Ball skills begin by experimenting with fundamental “lead up” skills to set the groundwork for developing more complex skills later on.
Pre-walking babies can sit and “pat” a ball, and can “track” a rolling ball coming toward them across the floor.
Toddlers can pat a ball, and also spin, roll, toss and kick a ball. They can also toss a ball into a hoop.
Preschoolers can do all the above, and can also bounce a ball, catch it, toss it (at a target or into a hoop), and can even begin to dribble a ball.
In the PlayMove&Sing classes I teach, I include additional (non-traditional) ball play activities to create a special atmosphere of physical fun and discovery.
In addition to:
I invite babies, toddlers and preschoolers to:
Sit and bounce on the ball.
Sit and bounce on the ball while clapping.
Roll on the ball (on tummy) going forward and back.
Hold the ball between feet while lying down with legs lifted overhead.
In the song featured here, Pat the Ball (to the tune of “Ten Little Indians”), the lyrics highlight ball skills to try in rhythm while singing along.
Here’s a video clip of a PlayMove&Sing class in action in Nyack, NY. (ages ___ to ___). We’re singing “Pat the Ball” while doing the actions described by the lyrics.
Each of us has a natural inner rhythm that corresponds to our own sense of personal expression. Young children thrive on connecting that personal sense of rhythm with physical action.
Offering fun objects to make sound with, and to create musical rhythmic patterns, gives valuable learning opportunities for exploration, rhythmic training, and eye-hand coordination. Tapping sticks and spoons together is both fun and instructive. Children love finding lots of ways to maneuver the sticks, and enjoy the freedom to experiment at their own pace while having physical fun.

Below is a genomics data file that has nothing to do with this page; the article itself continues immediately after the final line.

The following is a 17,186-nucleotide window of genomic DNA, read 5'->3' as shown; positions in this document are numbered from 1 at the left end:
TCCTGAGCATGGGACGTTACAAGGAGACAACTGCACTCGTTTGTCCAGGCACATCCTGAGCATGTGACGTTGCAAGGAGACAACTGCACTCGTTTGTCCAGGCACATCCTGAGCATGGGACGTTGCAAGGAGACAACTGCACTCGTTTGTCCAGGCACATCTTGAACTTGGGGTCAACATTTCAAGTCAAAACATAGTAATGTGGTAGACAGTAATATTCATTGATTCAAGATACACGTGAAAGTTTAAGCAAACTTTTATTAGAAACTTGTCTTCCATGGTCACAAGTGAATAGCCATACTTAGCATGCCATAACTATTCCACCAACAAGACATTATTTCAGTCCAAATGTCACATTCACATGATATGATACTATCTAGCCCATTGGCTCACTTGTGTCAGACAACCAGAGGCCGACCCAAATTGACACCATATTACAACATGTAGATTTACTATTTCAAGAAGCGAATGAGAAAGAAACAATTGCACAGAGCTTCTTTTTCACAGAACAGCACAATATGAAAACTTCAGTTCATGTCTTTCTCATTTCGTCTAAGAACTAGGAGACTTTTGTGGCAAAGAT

Here’s a video clip of children (1 ½ – 3 yrs) in a PlayMove&Sing class with me in Nyack, NY. We’re singing If I Had Hands and tapping away. Click here to watch.
To join in the fun, place multiple pairs of wooden “stix” (or spoons) in a basket, pass them out, and watch the fun begin. When adding music, the rhythmic play event takes on a life of its own. Children can be invited to:
tap the stix together
tap them on the floor
tap high in the air
tap gently on the knees
tap gently on the nose
tap while marching
tap while dancing
tap behind the back, and so on
The song featured here, If I Had Hands, is based on the traditional tune “Skip to M’Lou”, and the lyrics have been changed up to create rhythmic training.
begin with wooden dowels (3 ft, 6 ft, or 12 ft lengths)
cut the dowels down into 6 or 7 inch pieces
sand the ends of each stick
paint them (or leave them natural wood)
finish by covering them with a clear, child friendly, non-toxic coating
To make rhythm spoons, purchase plain, inexpensive wooden kitchen spoons, cut the handles down to 4 inches (6 or 7 inch total length with spoon end), paint them (or leave them natural wood), and coat them with a clear, non-toxic finish.